Life Esidimeni inquest 'will open a bigger can of worms', say victims' families

2019-09-19 17:36


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Three years after the Life Esidimeni tragedy, the families of the victims will now have to wait even longer to get any closure, following the National Prosecuting Authority's decision on Tuesday to refer the docket for a formal inquest. 

This after investigators were unable to gather enough evidence to bring charges against anyone linked to the deaths in the 144 cases they probed, News24 reported. 

But, a representative of the families said the inquest could open an even "bigger can of worms". 

In total, 144 psychiatric patients died, many of starvation and neglect, after the Gauteng health department cancelled their outsourced contract with Life Esidimeni to save money, transferring thousands of patients out of the facility.

On Thursday, Christine Nxumalo from the Life Esidimeni Family Committee, and a sister of one of the deceased, told eNCA that the NPA's decision was "frustrating".

'We have a lot of questions'

"I can tell you that we we actually asked a lot of questions. We gave different scenarios and of what [the NPA] could possibly look at in terms of prosecution but, according to them, to instigate a criminal matter or case, you really have to have solid evidence."

Nxumalo said the NPA had told family members that the matter would most probably be thrown out of court.

"Then we'll struggle even more to get it back into court. So we'd rather go the inquest route, knowing that we have our facts in hand. We couldn't argue with [the NPA] on that point."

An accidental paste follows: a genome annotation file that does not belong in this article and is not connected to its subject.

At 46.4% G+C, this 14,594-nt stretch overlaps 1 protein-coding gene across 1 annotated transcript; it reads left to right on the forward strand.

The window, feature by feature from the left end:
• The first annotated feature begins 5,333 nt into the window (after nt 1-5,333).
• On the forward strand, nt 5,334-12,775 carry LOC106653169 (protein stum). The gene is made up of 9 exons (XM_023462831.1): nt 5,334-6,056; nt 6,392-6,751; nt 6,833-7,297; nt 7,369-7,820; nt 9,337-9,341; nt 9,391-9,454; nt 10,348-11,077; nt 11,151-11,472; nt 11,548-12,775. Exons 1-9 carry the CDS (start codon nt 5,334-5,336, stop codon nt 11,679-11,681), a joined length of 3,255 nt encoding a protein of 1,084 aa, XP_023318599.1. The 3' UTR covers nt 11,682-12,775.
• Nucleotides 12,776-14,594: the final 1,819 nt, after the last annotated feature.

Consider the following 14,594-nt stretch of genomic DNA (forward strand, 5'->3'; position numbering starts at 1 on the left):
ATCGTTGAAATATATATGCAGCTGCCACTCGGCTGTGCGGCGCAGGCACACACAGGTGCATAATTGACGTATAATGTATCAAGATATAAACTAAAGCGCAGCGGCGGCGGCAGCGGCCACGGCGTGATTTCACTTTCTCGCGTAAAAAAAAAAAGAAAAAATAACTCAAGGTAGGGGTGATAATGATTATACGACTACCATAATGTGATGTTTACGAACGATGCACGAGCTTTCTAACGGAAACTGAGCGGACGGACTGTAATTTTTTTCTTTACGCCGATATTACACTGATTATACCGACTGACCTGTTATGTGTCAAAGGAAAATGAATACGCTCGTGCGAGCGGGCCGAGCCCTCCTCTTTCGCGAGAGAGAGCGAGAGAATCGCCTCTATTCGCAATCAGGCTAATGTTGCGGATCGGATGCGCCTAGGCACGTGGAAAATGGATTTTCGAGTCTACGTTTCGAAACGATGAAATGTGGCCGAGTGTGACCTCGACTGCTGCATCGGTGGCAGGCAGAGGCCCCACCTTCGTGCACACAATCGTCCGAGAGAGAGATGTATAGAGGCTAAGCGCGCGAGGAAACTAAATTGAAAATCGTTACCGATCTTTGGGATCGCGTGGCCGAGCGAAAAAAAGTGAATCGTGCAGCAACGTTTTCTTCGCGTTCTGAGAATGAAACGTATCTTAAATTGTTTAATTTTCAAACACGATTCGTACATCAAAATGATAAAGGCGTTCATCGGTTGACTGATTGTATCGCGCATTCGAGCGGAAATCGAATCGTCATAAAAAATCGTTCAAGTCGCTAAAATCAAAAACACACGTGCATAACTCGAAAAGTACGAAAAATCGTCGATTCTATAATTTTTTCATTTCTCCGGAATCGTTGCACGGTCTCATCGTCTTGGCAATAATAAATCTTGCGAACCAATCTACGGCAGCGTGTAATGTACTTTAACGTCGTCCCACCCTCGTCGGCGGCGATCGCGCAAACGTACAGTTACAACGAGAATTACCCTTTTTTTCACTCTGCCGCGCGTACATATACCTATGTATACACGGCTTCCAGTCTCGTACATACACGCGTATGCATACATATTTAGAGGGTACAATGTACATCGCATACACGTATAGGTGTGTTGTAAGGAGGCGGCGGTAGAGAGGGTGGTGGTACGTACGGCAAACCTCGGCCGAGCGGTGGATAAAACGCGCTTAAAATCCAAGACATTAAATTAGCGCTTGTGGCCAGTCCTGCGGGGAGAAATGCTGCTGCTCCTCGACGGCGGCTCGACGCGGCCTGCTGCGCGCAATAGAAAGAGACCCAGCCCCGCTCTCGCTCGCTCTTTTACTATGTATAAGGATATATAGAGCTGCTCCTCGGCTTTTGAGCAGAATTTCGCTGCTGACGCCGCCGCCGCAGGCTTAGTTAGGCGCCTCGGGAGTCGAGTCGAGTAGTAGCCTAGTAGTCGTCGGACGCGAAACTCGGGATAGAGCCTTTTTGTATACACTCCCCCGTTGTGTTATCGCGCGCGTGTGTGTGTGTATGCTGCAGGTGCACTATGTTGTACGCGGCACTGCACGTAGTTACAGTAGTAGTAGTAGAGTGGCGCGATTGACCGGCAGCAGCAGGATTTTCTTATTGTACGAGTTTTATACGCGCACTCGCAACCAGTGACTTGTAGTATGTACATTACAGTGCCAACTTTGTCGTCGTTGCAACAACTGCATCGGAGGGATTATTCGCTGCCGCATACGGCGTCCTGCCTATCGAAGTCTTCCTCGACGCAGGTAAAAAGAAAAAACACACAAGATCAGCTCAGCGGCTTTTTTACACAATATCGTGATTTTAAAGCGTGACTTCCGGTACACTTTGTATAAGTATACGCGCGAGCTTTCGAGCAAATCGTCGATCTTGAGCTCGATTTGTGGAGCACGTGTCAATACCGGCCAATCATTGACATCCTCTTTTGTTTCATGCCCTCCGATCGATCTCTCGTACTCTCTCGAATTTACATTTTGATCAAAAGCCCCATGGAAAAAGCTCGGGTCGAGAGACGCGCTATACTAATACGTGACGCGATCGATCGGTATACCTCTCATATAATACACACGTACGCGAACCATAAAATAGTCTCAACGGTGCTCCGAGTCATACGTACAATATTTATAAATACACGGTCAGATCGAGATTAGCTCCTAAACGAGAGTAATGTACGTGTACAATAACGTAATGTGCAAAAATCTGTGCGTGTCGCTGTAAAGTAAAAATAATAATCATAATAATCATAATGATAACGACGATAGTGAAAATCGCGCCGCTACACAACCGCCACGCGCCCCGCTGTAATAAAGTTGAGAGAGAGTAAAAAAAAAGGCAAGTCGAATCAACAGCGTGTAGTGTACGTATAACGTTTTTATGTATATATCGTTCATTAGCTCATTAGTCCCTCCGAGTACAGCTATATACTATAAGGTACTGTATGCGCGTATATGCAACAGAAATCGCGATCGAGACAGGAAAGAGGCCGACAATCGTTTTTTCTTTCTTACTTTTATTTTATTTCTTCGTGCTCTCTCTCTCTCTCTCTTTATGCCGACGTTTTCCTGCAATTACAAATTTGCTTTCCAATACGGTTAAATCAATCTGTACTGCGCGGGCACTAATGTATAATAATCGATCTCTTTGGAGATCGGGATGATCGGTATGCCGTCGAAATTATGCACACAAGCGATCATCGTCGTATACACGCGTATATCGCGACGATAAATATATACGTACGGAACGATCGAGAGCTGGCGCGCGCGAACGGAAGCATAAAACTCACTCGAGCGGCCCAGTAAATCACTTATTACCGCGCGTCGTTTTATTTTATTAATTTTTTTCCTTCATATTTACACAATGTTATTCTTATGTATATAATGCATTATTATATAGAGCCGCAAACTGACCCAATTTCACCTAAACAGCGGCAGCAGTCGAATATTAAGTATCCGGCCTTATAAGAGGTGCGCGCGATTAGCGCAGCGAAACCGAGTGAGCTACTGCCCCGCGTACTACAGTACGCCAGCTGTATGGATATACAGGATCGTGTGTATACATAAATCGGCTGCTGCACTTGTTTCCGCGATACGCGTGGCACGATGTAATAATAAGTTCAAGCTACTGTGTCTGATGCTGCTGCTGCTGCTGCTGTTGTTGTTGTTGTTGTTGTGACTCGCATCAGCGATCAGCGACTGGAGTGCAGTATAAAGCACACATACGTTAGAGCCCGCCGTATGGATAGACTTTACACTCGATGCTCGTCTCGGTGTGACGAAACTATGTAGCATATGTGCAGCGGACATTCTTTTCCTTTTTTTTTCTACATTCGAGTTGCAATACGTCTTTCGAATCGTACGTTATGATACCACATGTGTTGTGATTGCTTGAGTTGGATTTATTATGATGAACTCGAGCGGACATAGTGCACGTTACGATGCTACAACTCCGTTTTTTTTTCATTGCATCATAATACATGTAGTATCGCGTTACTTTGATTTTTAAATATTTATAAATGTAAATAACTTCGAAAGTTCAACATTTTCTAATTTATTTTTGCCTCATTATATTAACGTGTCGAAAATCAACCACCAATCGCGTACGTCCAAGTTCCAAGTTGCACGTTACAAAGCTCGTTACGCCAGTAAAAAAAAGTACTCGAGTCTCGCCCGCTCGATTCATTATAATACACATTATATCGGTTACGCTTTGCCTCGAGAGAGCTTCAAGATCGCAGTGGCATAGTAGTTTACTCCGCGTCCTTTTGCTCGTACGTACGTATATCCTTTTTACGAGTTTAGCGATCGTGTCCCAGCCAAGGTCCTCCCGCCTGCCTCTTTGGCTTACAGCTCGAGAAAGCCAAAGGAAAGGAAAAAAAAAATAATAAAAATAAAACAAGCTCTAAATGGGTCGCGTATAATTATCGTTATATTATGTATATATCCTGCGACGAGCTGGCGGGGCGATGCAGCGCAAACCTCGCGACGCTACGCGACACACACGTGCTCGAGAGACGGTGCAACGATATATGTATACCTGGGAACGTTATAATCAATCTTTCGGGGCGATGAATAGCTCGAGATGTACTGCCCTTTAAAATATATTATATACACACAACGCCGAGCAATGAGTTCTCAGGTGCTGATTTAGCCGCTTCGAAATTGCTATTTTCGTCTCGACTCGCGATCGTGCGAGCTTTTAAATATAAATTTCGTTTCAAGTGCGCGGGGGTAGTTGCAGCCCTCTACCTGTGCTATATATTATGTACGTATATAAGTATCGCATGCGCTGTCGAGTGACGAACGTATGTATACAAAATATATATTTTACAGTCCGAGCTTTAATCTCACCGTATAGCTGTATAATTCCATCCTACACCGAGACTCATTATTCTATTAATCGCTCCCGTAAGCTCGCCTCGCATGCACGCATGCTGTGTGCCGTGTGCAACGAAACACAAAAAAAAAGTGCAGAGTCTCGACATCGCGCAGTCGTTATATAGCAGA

NPA spokesperson Phindi Mjonondwana on Tuesday said that a "formal and joint inquest into all deaths related to the Esidimeni tragedy will be held in the High Court of Pretoria before a Judge". 

It is not immediately clear when the inquest will be established.

READ | NPA to establish formal inquest into Life Esidimeni deaths

Nxumalo said the families did not know whether justice would eventually be served.

"We can only hope. All we can do is push. Since the arbitration, we have been on the NPA's necks, pushing them to get to a point. We've been asking for a decision since the arbitration." 

An arbitration had been established on the recommendation of the health ombudsman after the release of a damning report which detailed findings regarding the deaths of psychiatric patients when they were transferred to unsuitable NGOs in 2015.

"The [inquiry], led by retired Deputy Chief Justice Dikgang Moseneke concluded its work in March 2018 and found that government officials acted in breach of the law and the Constitution when they ended the Life Esidimeni contract and moved patients to NGOs without due regard for their wellbeing and state of health," Mjonondwane said.

In April 2017, the NPA received 144 dockets relating to the tragedy. 

'A bigger can of worms'

The acting Director of Public Prosecutions in Pretoria, George Baloyi, then assembled a team of four experience advocates to work with investigators to collect more information and build a case.

"Led by a very senior advocate, they devoted most of their attention to a very protracted investigation, converting all 144 enquiry dockets into one docket, guiding investigations and monitoring progress on further documentation/statements that had to be obtained," Mjonondwane explained.

She added, however, that the process "has revealed that the evidence at our disposal currently is not enough to prove causation of death nor is it enough to help us link the actions of different role players to the eventual deaths".

Nxumalo said a number of questions could be answered at the inquest, such as what happened to nine patients who were still missing.

"We will look at every official and role [they played] in this whole process; the police were also involved at some point. So it's going to open a bigger can of worms than the arbitration did."  

- Compiled by Riaan Grobler. Additional reporting by Azarrah Karrim.

Watch the interview here:

Read more on:    npa  |  life esidemeni

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